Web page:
The Fool and His Money: Anagrams

By far the most frequent thing I have to do in solving The Fool and His Money is unscramble words.

Sometimes there are tricks to make it more tricky, like when there’s extra letters for some reason. There’s a whole set of puzzles where you unscramble seven-letter words that cross each other in various ways. In most of them, you unscramble entire words in a fixed order, so that completing one word gives you a fixed letter for the next, which helps you. But in a few of them, the subset of letters you’re given to unscramble also includes one letter in a crossing word, which means you have to figure out which letter isn’t really part of the word you’re unscrambling. In some others from the same set, the crossings are treated as gaps in your letter set, so that you have to guess which letter in the crossing word you need.

But most of the anagrams are simply anagrams. And it’s a peculiar thing. I thought I was pretty good at anagrams, on the basis of my facility with them in cryptic crosswords, where I can usually just look at the letters and have an anagram pop out at me. But apparently it helps a lot to have the rest of the clue giving you the approximate meaning of the word you’re looking for. The anagrams in TFahM generally come with no useful context at all. I actually have to push the letters around some before I notice a sequence that sparks the crucial realization. I wind up trying to use as many letters as I can in common patterns, like “the H probably comes after the C or the T” or “The letters N, O, T, and I could make a TION at the end”, but the result is most often something that looks wordish without quite being a word, like CUDMORE or FARMSHINE. I find these amusing at the time.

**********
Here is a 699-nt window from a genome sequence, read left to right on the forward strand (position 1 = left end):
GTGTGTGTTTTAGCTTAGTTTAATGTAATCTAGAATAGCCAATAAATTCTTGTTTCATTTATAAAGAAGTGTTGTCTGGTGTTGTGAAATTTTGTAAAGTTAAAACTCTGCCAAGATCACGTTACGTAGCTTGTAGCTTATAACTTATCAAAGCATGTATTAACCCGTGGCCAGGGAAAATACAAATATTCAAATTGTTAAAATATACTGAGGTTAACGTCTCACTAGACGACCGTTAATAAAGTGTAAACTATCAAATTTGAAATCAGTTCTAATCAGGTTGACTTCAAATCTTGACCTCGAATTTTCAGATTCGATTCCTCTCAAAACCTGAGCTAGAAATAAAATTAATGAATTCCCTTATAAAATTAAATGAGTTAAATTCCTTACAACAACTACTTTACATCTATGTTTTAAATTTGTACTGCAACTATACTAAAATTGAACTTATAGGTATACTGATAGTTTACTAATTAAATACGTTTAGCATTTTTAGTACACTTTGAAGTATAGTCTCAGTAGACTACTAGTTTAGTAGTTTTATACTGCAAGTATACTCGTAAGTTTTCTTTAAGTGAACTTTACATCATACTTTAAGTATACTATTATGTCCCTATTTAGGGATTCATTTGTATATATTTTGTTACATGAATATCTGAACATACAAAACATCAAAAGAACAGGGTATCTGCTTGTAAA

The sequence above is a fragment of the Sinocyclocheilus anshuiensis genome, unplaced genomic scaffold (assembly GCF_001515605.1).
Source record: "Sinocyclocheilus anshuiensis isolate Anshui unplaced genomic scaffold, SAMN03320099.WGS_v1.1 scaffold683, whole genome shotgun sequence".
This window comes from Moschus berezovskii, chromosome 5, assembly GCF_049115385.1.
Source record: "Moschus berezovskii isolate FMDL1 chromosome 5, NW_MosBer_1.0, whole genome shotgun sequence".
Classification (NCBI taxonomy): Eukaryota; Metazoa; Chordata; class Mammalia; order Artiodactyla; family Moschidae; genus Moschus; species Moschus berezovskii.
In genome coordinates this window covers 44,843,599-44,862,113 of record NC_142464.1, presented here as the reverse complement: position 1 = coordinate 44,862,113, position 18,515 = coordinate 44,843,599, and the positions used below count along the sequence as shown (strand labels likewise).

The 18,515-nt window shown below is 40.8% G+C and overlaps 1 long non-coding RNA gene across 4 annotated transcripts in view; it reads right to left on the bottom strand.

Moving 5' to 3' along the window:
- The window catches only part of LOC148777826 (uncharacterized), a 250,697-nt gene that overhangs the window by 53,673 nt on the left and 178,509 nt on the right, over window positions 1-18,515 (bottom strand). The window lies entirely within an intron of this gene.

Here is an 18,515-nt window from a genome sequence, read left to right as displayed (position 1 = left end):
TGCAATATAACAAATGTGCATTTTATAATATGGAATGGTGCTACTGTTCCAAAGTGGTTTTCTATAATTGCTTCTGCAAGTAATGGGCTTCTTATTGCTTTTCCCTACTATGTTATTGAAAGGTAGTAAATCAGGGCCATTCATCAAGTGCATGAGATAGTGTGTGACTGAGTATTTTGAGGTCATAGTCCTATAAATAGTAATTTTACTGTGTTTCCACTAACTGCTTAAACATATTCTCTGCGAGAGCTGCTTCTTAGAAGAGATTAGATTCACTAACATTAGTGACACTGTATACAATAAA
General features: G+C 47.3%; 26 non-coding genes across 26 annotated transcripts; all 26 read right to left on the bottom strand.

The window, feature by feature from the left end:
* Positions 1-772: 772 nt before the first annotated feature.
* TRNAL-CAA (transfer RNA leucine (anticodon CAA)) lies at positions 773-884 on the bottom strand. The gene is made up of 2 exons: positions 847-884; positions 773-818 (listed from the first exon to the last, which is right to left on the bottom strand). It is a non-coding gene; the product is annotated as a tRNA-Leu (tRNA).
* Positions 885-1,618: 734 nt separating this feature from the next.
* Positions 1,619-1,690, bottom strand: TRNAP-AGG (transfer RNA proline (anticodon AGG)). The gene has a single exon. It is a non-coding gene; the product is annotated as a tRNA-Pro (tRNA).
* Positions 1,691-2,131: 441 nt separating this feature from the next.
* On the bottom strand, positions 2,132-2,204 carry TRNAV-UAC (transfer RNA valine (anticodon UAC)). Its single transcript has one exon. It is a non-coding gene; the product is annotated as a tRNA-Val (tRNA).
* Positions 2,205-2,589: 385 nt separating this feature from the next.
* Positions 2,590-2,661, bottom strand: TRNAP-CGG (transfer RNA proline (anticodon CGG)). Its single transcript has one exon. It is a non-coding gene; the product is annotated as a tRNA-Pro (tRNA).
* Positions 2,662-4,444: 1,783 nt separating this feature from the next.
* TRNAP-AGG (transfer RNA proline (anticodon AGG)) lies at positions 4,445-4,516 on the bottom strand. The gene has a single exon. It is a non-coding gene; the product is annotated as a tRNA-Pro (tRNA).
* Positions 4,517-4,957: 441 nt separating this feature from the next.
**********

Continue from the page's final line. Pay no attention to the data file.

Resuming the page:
The weirdest part is that I can wrestle with an anagram to no avail, then come back to it the next day and see the answer immediately. Recognizing this, I’ve been building it into my plans. If I can’t see an anagram with a very small amount of effort, I switch to a different one. There are still enough left that I can get several per session this way.

1 Comment so far

  1. Merus on 19 Aug 2016

    TFaHM’s over-reliance on anagrams was, for me, one of its big weaknesses. While I recognise they’re a useful kind of puzzle for building meta-puzzles, because it’s otherwise very difficult to build a meta-puzzle that actually needs ALL the clues to solve instead of needing MOST of them, it kind of grates when a game ostensible about all kinds of puzzles boils down to one kind of puzzle over and over again.

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